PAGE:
Elderly Services Program Tax Levies
With declining federal and state funds and a rapidly increasing population of older adults, more and more communities are looking to senior services levies to support programs and services for older adults. In Southwestern Ohio we are fortunate to have senior services levies in Butler, Clermont, Clinton, Hamilton and Warren counties. More than 80 percent of Ohio`s 88 counties have levies that benefit seniors, generating more than $145 million in annual revenue (source: Ohio Department of Aging).
Senior services levies are local property tax levies based on the fair market value of real estate. These levies support services for older adults including personal care, homemaker services, Meals on Wheels, transportation and respite/adult daycare. Levies are implemented through voter approval as a ballot issue and may be in effect for up to five years. The levy must then be renewed as a ballot initiative.
Council on Aging administers the Elderly Services Programs (funded by local senior services levies) in four area counties - Butler, Clinton, Hamilton, and Warren. More than 14,000 older adults receive care in their homes through this program.
The most recent senior services levy was passed by 74.4 percent of Butler County voters in November 2015. The levy is a flat renewal of the 2010 1.3-mill levy. It costs homeowners $39.81 a year per $100,000 of property tax valuation.
November 2010, 1.3 Mills: 65.9 percent of voters approved a 1.3-mill levy that generated about $10.8 million annually.
November 2005, 2 Mills: With more than 900 Butler County older adults on a waiting list for services, Butler County commissioners decided to bring the levy before voters a year early. The levy passed by a 54 percent margin and generated about $14.6 million annually.
November 2001, 1.3 Mills: 57.5 percent of voters approved a renewal plus an increase which generated a total of $7.9 million per year.
November 1996, 1 Mill: The first Elderly Services Levy was approved by 58 percent of voters and generated $5 million per year.
For more information about the Elderly Services Levy and Program in Butler County, read the Butler County Elderly Services Annual Report.
The most recent senior services levy was passed in November 2016 by 75.99 percent of voters. The 1.5-mill levy (a renewal) will raise about $1.3 million a year.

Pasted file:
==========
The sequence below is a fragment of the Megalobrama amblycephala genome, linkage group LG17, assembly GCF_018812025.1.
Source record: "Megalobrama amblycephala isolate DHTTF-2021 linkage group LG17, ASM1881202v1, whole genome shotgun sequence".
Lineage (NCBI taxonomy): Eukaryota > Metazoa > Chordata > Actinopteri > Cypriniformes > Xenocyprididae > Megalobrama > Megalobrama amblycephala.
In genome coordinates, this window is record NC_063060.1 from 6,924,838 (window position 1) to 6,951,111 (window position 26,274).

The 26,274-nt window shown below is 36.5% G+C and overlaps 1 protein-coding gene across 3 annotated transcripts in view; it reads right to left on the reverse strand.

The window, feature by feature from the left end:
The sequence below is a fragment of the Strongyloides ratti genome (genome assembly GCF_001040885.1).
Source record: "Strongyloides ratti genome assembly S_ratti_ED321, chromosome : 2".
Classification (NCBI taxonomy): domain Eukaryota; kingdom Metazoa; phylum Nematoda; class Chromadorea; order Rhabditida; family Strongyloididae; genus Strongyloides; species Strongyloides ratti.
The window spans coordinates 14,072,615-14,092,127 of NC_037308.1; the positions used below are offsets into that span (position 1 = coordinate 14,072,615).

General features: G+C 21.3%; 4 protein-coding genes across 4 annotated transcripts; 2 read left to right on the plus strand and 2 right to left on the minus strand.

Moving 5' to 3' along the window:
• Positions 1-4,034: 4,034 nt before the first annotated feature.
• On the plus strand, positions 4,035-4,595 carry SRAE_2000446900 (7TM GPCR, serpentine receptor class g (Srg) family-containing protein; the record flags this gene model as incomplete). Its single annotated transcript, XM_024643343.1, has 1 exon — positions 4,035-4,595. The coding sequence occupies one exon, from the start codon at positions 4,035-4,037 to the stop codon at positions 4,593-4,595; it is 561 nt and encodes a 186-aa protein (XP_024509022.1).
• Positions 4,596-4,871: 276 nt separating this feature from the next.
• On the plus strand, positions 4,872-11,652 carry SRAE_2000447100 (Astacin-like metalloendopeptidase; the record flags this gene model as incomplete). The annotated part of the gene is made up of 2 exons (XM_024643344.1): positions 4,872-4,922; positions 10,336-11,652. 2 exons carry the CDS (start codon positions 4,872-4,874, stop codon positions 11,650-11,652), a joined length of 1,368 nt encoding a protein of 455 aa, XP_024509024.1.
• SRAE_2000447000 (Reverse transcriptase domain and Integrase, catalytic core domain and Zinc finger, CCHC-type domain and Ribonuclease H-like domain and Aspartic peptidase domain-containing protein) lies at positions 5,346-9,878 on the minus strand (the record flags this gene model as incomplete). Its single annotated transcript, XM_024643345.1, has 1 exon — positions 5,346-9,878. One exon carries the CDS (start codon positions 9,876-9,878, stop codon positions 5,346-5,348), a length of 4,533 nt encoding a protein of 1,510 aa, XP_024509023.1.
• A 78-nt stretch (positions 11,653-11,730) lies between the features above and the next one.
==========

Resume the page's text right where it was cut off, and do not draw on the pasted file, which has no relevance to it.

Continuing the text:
March 2012: Nearly 76 percent of Clinton County voters approved a 1.5-mill levy (renewal). The levy will generate about $1.3 million a year to fund the Elderly Services Program.
November 2007: Nearly 70 percent of Clinton County voters approved a 1.5-mill tax levy to fund the Elderly Services Program.
May 2003: 70 percent of Clinton County voters approve a renewal levy.
May 1998: The first Elderly Services Levy was approved May 1998 by 60 percent of voters in Clinton County and generated more than $2.4 million in five years.
For more information about the Elderly Services Levy and Program in Clinton County, read the Clinton County Elderly Services Annual Report.
The most recently levy was passed in November 2012 by nearly 75 percent of Hamilton County voters. It was a renewal of Hamilton County`s 1.29-mill Senior Services levy and will raise about $19.3 million annually for the next five years to fund the Hamilton County Elderly Services Program. It costs property owners $29.34 annually per $100,000 of property valuation.
November 2007: Nearly 70 percent of Hamilton County voters approved a 1.29-mill tax levy to fund the Elderly Services Program. The levy was a renewal plus a .13-mill increase and raised about $21 million a year to help older adults stay safe and independent in their homes.
November 2002: Nearly 60 percent of county voters approved a 1.16 mill levy that generated $18.2 million a year for five years.
November 1997: More than 65 percent of Hamilton County voters approved a renewal levy with a .02 mill increase. The renewal levy generated $15 million a year for five years.
November 1992: The first Elderly Services Levy was approved by 57 percent of voters in Hamilton County. It generated $12.8 million a year for five years.
For more information about the Elderly Services Levy and Program in Hamilton County, read the Hamilton County Elderly Services Annual Report.
The most recent levy was passed November 2016 by 75.82 percent of voters. The 1.21-mill levy is a renewal and the cost to homeowners will be approximately $34.18 per $100,000 of property value.
November 2011: A 1.21-mill senior services levy was renewed by 72 percent of voters. The levy raises about $6 million annually at a cost to homeowners of $36.14 per year, per $100,000 of valuation.
November 2006: After voters approved a 1.21-mill senior services tax levy in November 2006, care managers for the Warren County Elderly Services Program wasted no time in enrolling people who had been on a waiting list. The list had grown to nearly 300 people at the time of the levy. By spring of 2007, the list was gone. The levy was approved by 55 percent of voters and will raise $6 million a year for five years.
May 2002: The first Elderly Services levy is passed in Warren County by 60 percent of voters. The levy generated $3.9 million per year for five years.
For more information about the Elderly Services Levy and Program in Warren County, read the Warren County Elderly Services Annual Report.